More probes of Mueller report will serve no one

At long last, special counsel Robert Mueller’s full report may be ready for prime time. Attorney General William Barr has been perusing it, and at some point, the document will go to Congress. No doubt it will be leaked to the public within minutes.

But Mueller has made it clear his team of investigators and prosecutors has come up with nothing meriting additional indictments. Quite a few people have been charged. Some have been convicted. But in each and every case, their crimes were not linked to allegations President Donald Trump cooperated with the Russian government in an attempt to influence the 2016 election.

Some Democratic leaders have taken that as their cue to argue, in effect, that while there may have been no prosecutable “collusion,” surely Trump is guilty of other offenses. They will concentrate, through hearings in the House of Representatives, of digging up that dirt, the many of the president’s foes vow.

But what will that accomplish? Perhaps Trump’s adversaries can find some unflattering information to reveal to the public. His pre-politics business career may contain some unsavory episodes. That could affect the 2020 election.

In the meantime, much of the business of Congress will be shoved into the background.

Will hearings on Trump repair crumbling infrastructure in America?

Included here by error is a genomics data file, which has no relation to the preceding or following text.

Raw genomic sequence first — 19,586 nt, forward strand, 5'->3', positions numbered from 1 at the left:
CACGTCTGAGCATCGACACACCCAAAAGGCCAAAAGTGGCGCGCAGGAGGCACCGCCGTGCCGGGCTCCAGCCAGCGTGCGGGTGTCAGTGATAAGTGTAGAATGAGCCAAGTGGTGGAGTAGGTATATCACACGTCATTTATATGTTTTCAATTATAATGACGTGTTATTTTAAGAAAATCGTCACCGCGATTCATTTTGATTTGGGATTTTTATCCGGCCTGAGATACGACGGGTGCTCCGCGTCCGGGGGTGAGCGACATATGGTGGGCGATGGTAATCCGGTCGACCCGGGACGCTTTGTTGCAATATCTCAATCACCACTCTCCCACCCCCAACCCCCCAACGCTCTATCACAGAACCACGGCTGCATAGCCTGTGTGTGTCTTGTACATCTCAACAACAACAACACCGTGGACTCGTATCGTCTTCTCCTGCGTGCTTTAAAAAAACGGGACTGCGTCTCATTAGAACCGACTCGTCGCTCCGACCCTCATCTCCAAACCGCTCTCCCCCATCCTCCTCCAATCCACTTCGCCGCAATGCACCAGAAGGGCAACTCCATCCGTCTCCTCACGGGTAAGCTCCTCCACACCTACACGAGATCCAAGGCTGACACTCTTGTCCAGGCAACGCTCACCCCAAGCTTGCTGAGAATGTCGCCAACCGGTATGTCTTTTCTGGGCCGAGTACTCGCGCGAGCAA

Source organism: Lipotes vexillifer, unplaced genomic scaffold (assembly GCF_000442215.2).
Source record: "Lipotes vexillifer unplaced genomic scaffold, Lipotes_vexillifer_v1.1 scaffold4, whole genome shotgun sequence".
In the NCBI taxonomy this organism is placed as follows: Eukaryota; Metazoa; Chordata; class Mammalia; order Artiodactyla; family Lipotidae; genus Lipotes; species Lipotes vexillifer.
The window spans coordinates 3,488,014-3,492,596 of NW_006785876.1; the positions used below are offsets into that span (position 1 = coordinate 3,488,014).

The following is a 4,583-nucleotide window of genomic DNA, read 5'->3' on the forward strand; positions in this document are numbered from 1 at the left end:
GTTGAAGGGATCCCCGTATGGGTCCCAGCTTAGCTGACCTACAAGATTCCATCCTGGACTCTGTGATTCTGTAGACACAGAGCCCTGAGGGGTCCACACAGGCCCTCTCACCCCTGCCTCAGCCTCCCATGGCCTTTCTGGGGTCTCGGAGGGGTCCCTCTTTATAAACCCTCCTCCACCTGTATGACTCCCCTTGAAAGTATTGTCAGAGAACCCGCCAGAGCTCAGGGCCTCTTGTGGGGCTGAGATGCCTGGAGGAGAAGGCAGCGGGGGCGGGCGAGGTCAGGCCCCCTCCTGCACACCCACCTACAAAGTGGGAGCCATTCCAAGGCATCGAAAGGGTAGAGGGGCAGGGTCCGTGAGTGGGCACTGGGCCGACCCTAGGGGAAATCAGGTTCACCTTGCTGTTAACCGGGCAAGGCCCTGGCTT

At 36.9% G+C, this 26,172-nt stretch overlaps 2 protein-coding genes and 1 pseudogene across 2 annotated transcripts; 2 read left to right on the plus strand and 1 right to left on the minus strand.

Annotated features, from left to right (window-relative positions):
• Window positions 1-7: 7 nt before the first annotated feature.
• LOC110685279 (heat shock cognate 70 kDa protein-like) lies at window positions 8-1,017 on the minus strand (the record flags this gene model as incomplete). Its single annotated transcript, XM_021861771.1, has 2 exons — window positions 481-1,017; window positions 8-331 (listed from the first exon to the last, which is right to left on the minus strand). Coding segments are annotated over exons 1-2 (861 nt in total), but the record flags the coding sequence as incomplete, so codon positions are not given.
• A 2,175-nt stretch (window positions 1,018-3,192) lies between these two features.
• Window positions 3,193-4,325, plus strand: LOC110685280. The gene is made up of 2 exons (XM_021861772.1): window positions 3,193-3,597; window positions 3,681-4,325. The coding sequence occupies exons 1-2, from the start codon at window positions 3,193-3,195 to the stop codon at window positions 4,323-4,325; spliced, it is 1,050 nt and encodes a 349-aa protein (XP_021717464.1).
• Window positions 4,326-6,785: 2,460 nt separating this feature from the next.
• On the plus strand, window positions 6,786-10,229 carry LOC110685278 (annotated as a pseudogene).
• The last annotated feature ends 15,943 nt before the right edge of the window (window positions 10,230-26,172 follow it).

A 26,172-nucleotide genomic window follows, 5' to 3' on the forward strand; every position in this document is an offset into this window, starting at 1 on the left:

Will they accelerate the already booming U.S. economy?

Will they provide any improvements regarding health insurance?

Will they — dare we ask it? — make our southern border any more secure?

No.

Earlier this month, Speaker of the House Nancy Pelosi said it was time to end the Democrats’ preoccupation with impeaching Trump. Pelosi, D-California, suggested Congress should move on to getting things done for the American people.

Pelosi is no friend of the president’s. Yet her suggestion has been condemned, sometimes in vicious terms, by some of her fellow Democrats. Clearly, they are more interested in pursuing a political vendetta than in governing.

Some follow-up to the Mueller report is to be expected — and is necessary. But spending the next year and a half attempting to do what Mueller’s team failed to accomplish is not in the best interests of the American people.

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